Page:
to do with file names?


    gideon at gideon:~$ cat >test.ignore
    #!/usr/bin/python
    print("Hello, world!")
    gideon at gideon:~$ chmod +x test.ignore
    gideon at gideon:~$ ./test.ignore
    Hello, world!


    ChrisA
  • Chris Angelico at Nov 26, 2013 at 11:09 pm

    On Wed, Nov 27, 2013 at 4:25 AM, Dennis Lee Bieber wrote:
    On Tue, 26 Nov 2013 13:41:07 +1100, Chris Angelico <rosuav@gmail.com>
    declaimed the following:
    Totally sure-fire. Absolutely prevents any execution until it's
    renamed. By the way, what does "associate" mean, and what does it have
    to do with file names?
    Windows-speak...

    Where UNIX/Linux relies upon the first line of a script to identify
    what executable is used to process it (the #! line), Windows uses a linked
    pair of registry entries

    Yeah. It's usually a GUI feature, not a command-line one, and it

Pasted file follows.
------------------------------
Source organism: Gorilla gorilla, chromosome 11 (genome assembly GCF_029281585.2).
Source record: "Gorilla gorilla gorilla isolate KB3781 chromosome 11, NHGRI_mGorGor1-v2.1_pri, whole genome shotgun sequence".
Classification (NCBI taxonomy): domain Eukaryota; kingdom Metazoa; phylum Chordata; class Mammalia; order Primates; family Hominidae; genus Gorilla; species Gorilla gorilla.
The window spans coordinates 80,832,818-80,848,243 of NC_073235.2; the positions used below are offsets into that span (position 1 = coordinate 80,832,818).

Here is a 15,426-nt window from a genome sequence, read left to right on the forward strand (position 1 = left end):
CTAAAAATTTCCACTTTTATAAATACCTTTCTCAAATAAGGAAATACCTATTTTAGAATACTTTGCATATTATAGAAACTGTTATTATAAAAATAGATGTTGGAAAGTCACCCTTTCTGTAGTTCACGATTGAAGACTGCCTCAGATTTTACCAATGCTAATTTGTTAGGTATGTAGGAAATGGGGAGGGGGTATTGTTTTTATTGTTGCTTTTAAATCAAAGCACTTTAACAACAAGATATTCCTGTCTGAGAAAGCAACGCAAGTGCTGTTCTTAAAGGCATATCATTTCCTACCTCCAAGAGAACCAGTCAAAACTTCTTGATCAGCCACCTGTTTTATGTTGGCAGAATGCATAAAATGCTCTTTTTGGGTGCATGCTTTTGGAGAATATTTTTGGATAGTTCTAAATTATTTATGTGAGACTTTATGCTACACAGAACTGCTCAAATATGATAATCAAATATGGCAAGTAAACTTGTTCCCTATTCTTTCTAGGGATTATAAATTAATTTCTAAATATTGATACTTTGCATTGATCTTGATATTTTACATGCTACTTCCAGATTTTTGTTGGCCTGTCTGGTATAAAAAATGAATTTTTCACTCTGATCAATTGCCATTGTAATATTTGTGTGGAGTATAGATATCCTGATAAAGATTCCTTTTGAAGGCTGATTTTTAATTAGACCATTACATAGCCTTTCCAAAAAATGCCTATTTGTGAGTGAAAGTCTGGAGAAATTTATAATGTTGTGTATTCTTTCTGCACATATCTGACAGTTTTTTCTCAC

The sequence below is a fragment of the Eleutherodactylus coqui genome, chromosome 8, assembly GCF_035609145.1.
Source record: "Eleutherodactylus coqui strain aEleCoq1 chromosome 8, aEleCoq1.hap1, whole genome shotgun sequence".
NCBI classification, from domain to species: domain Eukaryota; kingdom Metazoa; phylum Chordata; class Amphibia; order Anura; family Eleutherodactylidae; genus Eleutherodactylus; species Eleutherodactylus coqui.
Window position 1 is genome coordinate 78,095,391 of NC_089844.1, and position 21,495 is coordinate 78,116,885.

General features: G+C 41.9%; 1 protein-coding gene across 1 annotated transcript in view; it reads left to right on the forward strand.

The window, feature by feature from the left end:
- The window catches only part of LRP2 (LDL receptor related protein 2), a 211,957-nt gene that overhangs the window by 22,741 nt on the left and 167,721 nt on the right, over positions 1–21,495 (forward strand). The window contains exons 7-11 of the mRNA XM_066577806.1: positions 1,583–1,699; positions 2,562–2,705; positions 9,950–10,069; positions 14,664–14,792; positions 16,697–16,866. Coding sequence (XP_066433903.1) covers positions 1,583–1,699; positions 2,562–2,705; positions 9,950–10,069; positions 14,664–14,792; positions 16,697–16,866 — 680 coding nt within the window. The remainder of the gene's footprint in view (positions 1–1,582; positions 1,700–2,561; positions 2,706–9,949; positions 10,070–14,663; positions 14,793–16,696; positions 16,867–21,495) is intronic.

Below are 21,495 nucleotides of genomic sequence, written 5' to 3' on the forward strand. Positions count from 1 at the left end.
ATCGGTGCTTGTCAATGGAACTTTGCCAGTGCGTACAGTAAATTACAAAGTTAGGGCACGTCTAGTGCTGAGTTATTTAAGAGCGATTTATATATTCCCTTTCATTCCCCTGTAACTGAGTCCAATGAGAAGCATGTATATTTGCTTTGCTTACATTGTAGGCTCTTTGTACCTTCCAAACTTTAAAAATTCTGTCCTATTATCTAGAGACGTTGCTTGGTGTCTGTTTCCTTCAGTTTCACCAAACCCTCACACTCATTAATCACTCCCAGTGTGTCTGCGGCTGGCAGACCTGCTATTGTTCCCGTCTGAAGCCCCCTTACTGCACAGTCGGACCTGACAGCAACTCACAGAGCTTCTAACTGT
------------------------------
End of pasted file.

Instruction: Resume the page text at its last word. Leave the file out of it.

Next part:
certainly has nothing to do with preventing execution - it is strictly
    a convenience. In the OS/2 WorkPlace Shell, you can associate files
    with programs by either a filename pattern (which doesn't have to be
    star-dot-something - I've always had an association "Makefile.*"),
    file type (not MIME type - this system predates that - but a category
    that files can be added to), object class (when a file is created, it
    can be a subclass of WPFile, like DeScribeDocument), or manually on an
    individual file, which is then stored as an extended attribute on that
    file. But it's still nothing more than a shortcut - it lets you put a
    program into the "Open ->" menu, and (optionally) choose one program
    from said menu to be the default, which is run when you double-click
    on the file's icon (or call the associated method on the file's object
    - everything in the WPS is an object, and naturally any program can
    send any object any method). Deleting or breaking an association
    doesn't stop you dragging the icon onto the program - which is
    sometimes necessary in situations where information isn't properly
    carried through. It certainly does not stop Python from executing a
    script.


    My point was that Rick had made the assumption that the GUI was
    *everything* and that users were able to do nothing beyond
    double-clicking on icons - and that he did not mention this
    assumption, suggesting he was unaware that he had made it.


    ChrisA
  • Rick Johnson at Nov 27, 2013 at 1:56 am